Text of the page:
Friday, February 17, 2017

catching up

I used to have a unique domain and a host for all this cookie tin ukulele stuff. Those days are over. As a result, all the following posts are transfers from the old web site (all in one day! what'd ya know?) so the post dates are meaningless.

the beat box

It’s time for me to get my application in for the 2016 San Mateo Maker Faire. I’ve participated in a few previous Faires and this year I thought I’d add something to my usual offering of cookie tin ukuleles and other instruments. If all goes as planned (and they like my proposal) I’ll be at the Faire in May with a peddler’s cart that will transport several instruments and provide a little treadle powered down beat.

In the video I demonstrate my first two crude cam sets that play a waltz and a shuffle. I hope to fit up four sets to knock out a variety of beats. So far this is like playing along with a bad drummer, but I’m getting better at it. The cart rolls nicely on the two wheels like a garden wheel barrow, and when it is tipped up on end (as seen in the video) it will display my instruments and offer its wonky rhythm. The wheels, bearings, and sprockets were scavenged from a kids bike a neighbor was about to chuck in the trash. Some of the wood box is left over molding from a frame shop and the shafts are from my lifetime collection of dumpster gold.
There are many improvements and tweaks in the works; including fitting up the inside of the cart to secure the instruments for travel, painting the exterior, improving the cam sets, and adding more mass to the fly wheel. Stay tuned, there’s more to come.

blue flake lap steel

Indeed, here it is, in all its chunky squared off glory and all its slinky-slidey twang! It’s my first go at building a baritone scale lap steel ukulele, and I am having too much fun. Now I just need to learn to play the dern thing. Yes, I know that’s a mouth full. Learning to play a lap steel – and doing it well – is no small task.



As I mentioned in my previous post, this instrument is the direct descendant of a big kid-safe lap steel I knocked out just before the San Mateo Maker Faire. Regardless of my questionable skills playing this wingnut I’m sure it won’t be that last one I build.
  • tin: 230 x 76 mm, 9 x 3 in.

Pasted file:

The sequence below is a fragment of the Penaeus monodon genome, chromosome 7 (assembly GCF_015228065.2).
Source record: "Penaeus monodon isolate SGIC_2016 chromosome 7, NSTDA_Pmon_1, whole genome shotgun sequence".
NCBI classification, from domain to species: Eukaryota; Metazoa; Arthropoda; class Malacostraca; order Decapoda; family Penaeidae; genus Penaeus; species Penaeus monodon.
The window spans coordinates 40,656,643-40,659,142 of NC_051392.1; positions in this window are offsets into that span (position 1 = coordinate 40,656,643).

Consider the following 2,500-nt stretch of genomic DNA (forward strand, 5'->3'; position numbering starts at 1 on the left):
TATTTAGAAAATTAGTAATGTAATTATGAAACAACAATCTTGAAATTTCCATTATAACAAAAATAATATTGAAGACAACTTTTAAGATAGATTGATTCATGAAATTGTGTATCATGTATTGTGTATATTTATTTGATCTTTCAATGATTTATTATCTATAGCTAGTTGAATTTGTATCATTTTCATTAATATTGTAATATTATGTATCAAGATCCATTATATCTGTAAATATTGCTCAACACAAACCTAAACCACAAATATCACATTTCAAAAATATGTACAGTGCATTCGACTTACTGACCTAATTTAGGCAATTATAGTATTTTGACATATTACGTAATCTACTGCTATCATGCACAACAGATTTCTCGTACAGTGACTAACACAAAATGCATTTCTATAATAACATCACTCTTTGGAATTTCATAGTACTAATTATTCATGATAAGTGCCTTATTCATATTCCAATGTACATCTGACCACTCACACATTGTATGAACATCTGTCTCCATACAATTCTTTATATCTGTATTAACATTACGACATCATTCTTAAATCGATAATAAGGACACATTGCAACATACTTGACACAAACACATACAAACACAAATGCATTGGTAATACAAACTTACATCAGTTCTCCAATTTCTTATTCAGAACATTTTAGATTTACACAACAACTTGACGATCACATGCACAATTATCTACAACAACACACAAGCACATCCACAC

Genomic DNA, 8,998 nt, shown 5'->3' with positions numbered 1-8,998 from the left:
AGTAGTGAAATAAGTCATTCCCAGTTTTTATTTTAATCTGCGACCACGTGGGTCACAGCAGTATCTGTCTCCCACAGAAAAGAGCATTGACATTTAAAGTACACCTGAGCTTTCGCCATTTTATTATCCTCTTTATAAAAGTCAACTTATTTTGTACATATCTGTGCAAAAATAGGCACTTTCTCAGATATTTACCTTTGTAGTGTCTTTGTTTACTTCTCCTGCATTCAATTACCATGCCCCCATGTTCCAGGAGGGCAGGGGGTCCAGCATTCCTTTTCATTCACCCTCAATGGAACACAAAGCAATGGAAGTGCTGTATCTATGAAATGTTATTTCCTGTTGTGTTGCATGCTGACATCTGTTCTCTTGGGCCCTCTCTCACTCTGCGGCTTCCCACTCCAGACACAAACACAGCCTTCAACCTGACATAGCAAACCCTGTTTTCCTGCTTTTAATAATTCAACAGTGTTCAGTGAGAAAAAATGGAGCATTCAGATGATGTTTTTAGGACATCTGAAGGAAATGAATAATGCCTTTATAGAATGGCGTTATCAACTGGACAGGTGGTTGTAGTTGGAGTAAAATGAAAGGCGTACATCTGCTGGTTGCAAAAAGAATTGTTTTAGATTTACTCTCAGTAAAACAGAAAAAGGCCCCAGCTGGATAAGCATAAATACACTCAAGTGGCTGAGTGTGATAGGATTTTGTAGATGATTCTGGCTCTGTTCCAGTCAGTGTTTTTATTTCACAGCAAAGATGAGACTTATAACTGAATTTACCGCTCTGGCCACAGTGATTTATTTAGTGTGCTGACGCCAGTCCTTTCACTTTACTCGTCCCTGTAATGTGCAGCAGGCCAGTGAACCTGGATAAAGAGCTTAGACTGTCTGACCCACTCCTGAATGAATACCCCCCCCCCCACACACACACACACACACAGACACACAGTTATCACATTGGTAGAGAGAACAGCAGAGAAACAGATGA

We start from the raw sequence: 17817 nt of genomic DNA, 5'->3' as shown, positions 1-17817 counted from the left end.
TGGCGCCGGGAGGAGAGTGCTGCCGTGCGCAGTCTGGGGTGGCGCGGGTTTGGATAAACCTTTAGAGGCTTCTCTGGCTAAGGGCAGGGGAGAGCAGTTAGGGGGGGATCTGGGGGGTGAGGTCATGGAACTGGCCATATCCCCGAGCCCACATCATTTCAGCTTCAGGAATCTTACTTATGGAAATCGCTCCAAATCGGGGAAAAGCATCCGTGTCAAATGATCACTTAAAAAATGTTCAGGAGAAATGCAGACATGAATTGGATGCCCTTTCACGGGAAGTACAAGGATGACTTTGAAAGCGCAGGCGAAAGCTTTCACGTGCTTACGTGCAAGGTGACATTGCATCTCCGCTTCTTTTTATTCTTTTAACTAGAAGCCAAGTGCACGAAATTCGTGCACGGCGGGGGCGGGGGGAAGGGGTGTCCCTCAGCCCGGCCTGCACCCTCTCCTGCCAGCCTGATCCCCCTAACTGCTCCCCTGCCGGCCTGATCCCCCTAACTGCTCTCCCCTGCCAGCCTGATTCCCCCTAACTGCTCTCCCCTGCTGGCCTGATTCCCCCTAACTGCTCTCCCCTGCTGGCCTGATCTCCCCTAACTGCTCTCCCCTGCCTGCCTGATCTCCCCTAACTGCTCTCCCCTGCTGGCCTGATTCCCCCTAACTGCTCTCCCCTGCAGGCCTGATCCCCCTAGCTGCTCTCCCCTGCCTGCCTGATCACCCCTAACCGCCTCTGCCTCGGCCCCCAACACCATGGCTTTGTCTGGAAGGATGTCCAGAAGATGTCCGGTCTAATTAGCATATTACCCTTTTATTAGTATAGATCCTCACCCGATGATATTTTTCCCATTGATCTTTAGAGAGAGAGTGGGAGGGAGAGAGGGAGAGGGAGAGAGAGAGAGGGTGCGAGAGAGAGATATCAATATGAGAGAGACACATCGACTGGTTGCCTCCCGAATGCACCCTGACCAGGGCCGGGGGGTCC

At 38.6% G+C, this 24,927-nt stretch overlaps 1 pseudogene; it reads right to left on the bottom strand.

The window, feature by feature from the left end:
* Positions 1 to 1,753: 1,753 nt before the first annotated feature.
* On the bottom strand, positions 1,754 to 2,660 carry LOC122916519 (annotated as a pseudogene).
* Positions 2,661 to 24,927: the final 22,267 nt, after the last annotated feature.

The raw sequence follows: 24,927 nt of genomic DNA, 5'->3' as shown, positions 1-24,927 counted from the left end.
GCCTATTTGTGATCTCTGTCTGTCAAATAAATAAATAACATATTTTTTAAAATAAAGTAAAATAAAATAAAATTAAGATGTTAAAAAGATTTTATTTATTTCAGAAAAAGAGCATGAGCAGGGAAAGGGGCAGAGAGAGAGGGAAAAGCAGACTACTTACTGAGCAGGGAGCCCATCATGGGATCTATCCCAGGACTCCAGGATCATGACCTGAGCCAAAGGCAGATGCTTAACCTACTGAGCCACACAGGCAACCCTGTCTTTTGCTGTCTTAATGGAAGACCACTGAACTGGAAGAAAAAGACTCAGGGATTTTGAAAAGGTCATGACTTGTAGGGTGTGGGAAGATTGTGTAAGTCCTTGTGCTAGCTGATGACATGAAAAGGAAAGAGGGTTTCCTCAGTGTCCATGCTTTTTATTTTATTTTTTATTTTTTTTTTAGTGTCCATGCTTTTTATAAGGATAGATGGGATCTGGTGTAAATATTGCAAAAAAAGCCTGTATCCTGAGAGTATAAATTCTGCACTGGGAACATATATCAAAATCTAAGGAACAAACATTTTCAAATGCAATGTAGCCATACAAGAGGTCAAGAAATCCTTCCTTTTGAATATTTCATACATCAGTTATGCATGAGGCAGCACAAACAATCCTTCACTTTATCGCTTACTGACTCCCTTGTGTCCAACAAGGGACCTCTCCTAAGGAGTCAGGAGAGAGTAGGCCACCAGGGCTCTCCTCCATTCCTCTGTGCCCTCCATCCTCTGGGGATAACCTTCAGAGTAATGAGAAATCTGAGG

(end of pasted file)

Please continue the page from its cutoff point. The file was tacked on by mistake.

• scale length: 520 mm, 20 1/2 in.
  • head to tail: 760 mm, 30 in.
  • G .024, C .018, E .015, g .013 plain steel loop end
  • squarish profile maple neck
  • teak fret board
  • stainless fork string anchor
I have been fooling around with adding a carbon mic and a piezo pickup. Someday soon I’ll update the photos and demo to show off the wacky electronics.

Blue Flake Lap Steel from The Tinkers Damn on Vimeo.

big pink lap steel

Just a week before the big to-do in San Mateo this year I whipped up a big lap steel instrument to have something for the kids to whomp on.


 With fat solid steel strings, a neck cut out of a 2×4, and pegs that require a wrench to tune, I knew it would keep the kids busy with nothing to break. The original, above, had only two strings and the tin was flat so it barked quite a bit when the strings were plucked. There is a bit of me fiddling with the beastie at the beginning of the video from the Faire.

I had so much fun with it at the Maker Faire I decided to make some improvements when I got home.
The revamped instrument has a shaped tin body for better resonance and no bark, an 80cm scale, and four strings for more snaky slidey fun.

big pink lap steel from The Tinkers Damn on Vimeo.

gondola-la

And now for my second soprano ukulele with nylon strings and a supercalifragilistic coordinated theme!



a fero da prorà on the head stock
gondolas bobbing along the sides
and gondolas on the silk neck tie strap! Expialidocious or what?
Hold on to your socks! Jeannie may just puff out of that bottle on the strap and whisk you off to Venice in a hula skirt.
  • tin: 210 x 50 mm, 6 1/4 x 2 in.
  • scale length: 330 mm, 13 in.
  • head to tail: 550 mm, 21 3/4 in.
  • G .025, C .036, E .032, A .021 nylon
  • maple neck
  • padauk fret board
  • silver plate fork string anchor and arm rest
  • silk neck tie strap

gondola-la from The Tinkers Damn on Vimeo.

San Mateo Maker Faire 2015

Tinkers Damn spent two and a half days at the San Mateo Maker Faire this May. It was quite a hubbub once again.


For next year I will have to come up with some way to close up shop and take an hour break in the middle of the day.
The crowd can be overwhelming, but I still had a ball.